Epilogue Page 1
epi'logue (ep'a-log) n. to say in addition, add: 1 a closing section added to a novel, play, etc., providing further comment, interpretation or information...
"... Emerson advised me on how to live my life..."
Emerson Burkhart spent his birthdays sitting by the fire in my house. He and my father were friends in mischief and schemes. Emerson was fond of my mother’s meat loaf and pound cake. The conversation rose to fever pitch as the night rolled on, Emerson spouting poetry and giving off theories for improving the city of Columbus and the state of art. We often went to Bun’s (Delaware, Ohio) with him too.
The annual Open House at the Burkhart manse was the highlight of our year. We explored every nook and cranny and admired the wild painting and notes on the walls. I was fond of horses as a child and Emerson gave me a horse painting which I still have, among many others. I also treasure a letter he wrote me while I was in Morocco, giving me his galloping advice on how to live life to the fullest. He approved of my wanderlust.
I never thought of Columbus as a small town because Burkhart was in it. I did plot to leave it (Columbus) as soon as I graduated from high school � he pointed the way to broader vistas.
It is never easy to capture Columbus artist Emerson Burkhart on paper.
My father, Ben Hayes, and Tom Thomson, both writers and naturalists, have their individual memoirs of their friend. Doral Chenoweth Jr., has his play, I, Emerson Burkhart, once performed at the Columbus Museum of Art, later in the ballroom at Southern Hotel by an arts group, each time with a Burkhart look-a-like in the title role.
One thing is sure, and this I remember: Emerson’s mind ricocheted from one grandiose idea to the next, his hair tousled, arms gesticulating, his speech peppered with poetry, artists, and philosophers. Burkhart cared not for small ideas or social mores. “What is beauty/� would be a typical topic, a springboard for a discourse over a meal with his friends, or later, with his students.
Burkhart was born in 1905 in Kalida, Ohio, the son of a farmer. His father wanted Emerson to be a lawyer. But when Burkhart enrolled at Ohio Wesleyan, he defied his father and went for the art curriculum. At twenty, Burkhart studied painting with Charles Hawthorne in Provincetown, Massachusetts, at the Cape Cod School of Art. Hawthorne had studied at the Art Students League and the National Academy of Design in New York City. Burkhart did become successful enough to convince his father that he could make a living as a painter.
Burkhart’s favorite painters were Monet, George Bellows, Edward Hopper, and Albert Pinkham Ryder. He painted dark subjects such as detailed junkyards, cadavers, and discarded locomotives in weed-filled railroad yards. In 1955, his wife Mary Ann, whom he met in Columbus and was an artist’s model, died, and also Burkhart’s brother died. It was then that Burkhart lightened up and began to paint hometown bucolic scenes. He always did portraits and self-portraits, himself as a miser, or laughing, or the artist at the easel. He did a much-admired portrait of Carl Sandburg.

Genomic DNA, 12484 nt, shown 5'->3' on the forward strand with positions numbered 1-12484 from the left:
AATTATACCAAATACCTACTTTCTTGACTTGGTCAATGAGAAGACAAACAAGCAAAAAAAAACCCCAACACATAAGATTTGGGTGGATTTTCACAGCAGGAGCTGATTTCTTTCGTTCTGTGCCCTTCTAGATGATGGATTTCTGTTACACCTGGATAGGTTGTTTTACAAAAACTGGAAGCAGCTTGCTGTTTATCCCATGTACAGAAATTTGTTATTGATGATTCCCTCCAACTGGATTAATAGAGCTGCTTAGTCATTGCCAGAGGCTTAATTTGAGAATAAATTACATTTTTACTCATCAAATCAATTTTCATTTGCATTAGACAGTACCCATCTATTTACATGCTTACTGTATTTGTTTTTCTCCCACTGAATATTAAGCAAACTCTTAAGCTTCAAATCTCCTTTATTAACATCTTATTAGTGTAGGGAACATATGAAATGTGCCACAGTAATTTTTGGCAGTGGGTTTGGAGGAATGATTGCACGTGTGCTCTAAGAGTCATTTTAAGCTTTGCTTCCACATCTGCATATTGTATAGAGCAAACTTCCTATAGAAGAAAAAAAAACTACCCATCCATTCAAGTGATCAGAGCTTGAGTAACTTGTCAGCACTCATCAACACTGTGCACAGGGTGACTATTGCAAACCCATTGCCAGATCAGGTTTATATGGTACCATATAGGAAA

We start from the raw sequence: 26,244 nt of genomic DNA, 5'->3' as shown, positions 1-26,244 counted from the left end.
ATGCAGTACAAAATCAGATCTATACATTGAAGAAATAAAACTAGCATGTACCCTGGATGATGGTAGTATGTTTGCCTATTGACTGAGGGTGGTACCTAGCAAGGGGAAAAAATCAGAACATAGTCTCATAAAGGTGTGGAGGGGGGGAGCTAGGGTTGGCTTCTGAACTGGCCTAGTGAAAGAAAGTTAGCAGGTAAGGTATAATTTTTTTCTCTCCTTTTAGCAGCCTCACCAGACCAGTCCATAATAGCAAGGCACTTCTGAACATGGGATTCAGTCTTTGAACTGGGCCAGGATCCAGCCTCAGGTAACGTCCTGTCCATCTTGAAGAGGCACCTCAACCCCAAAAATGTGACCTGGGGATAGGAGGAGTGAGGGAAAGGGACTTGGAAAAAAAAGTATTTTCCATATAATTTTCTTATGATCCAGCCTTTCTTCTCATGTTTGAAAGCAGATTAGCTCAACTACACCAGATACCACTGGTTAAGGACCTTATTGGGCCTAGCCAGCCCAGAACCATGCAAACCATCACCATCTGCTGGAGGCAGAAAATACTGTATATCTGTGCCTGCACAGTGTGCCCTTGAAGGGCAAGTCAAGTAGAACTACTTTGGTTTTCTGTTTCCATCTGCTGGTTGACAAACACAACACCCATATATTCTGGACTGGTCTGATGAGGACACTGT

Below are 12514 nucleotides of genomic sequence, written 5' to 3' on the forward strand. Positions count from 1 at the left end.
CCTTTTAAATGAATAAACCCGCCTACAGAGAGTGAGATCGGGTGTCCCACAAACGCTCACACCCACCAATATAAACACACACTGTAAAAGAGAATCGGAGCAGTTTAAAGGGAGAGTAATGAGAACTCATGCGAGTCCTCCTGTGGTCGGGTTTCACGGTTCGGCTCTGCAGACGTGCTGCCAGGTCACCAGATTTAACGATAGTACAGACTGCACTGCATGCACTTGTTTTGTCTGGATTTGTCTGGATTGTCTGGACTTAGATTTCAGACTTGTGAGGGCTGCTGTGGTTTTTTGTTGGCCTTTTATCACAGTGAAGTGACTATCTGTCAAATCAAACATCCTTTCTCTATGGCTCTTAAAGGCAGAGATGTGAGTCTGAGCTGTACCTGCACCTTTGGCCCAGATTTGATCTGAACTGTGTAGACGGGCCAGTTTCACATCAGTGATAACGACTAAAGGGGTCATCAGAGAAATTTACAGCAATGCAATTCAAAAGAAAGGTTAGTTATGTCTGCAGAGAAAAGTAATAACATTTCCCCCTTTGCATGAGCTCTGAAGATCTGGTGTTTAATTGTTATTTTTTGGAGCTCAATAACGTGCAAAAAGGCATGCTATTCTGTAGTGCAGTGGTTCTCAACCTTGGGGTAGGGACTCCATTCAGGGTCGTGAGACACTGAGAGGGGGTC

The world becomes Burkhart's studio...
When he was asked by Karl Jaeger of Jaeger Machine Company, also director of the International School of America, to tour the world with the students, Burkhart painted fishermen in the Canary Islands, cows in India, docks in Sweden, antiquities in Athens, St. Peter’s in Rome, Hong Kong harbor, the Pyramids, Tokyo � the sky was the limit.
From the 1950’s Burkhart had an art opening at his house on the same night that the Columbus Art League had their opening at the Columbus Museum of Art, which stemmed from Burkhart being denied entry for being “representational� in the Art League show, one year when it was curated by a New York abstract artist, Max Weber. The crowds thronged to Burkhart’s house. Newspapers gushed. Art was sold. Burkhart’s house on Woodland Avenue had twenty-eight rooms, all huge, filled with large-scale furniture and Oriental rugs he bought at auctions in Broad Street mansions. Burkhart used the dining room as his studio. It had a big north-facing window.
Judge Roy Wildermuth had lived there. He traded it to a real-estate firm for a row of investment houses. A member of the firm was a Burkhart supporter, and arranged for the artist to buy it at a reasonable price during the Depression. In the corner of the studio was a raised platform with a sitter’s chair on it. Framed paintings were stacked everywhere, against walls, on tables. Where there weren’t paintings there were books. Paintings took up every available space on the walls. Some walls were painted on directly. A huge African-looking face with a light switch for an eyeball was always my favorite. When Burkhart needed to make a notation, he often wrote directly on the wall. Burkhart loved to paint on location, and he and another Columbus painter named Roman Johnson would often paint side-by-side. Mr. Johnson was a man who asked Burkhart for instruction � Burkhart befriended him, and the only instruction was to work every day. Johnson became a fine artist.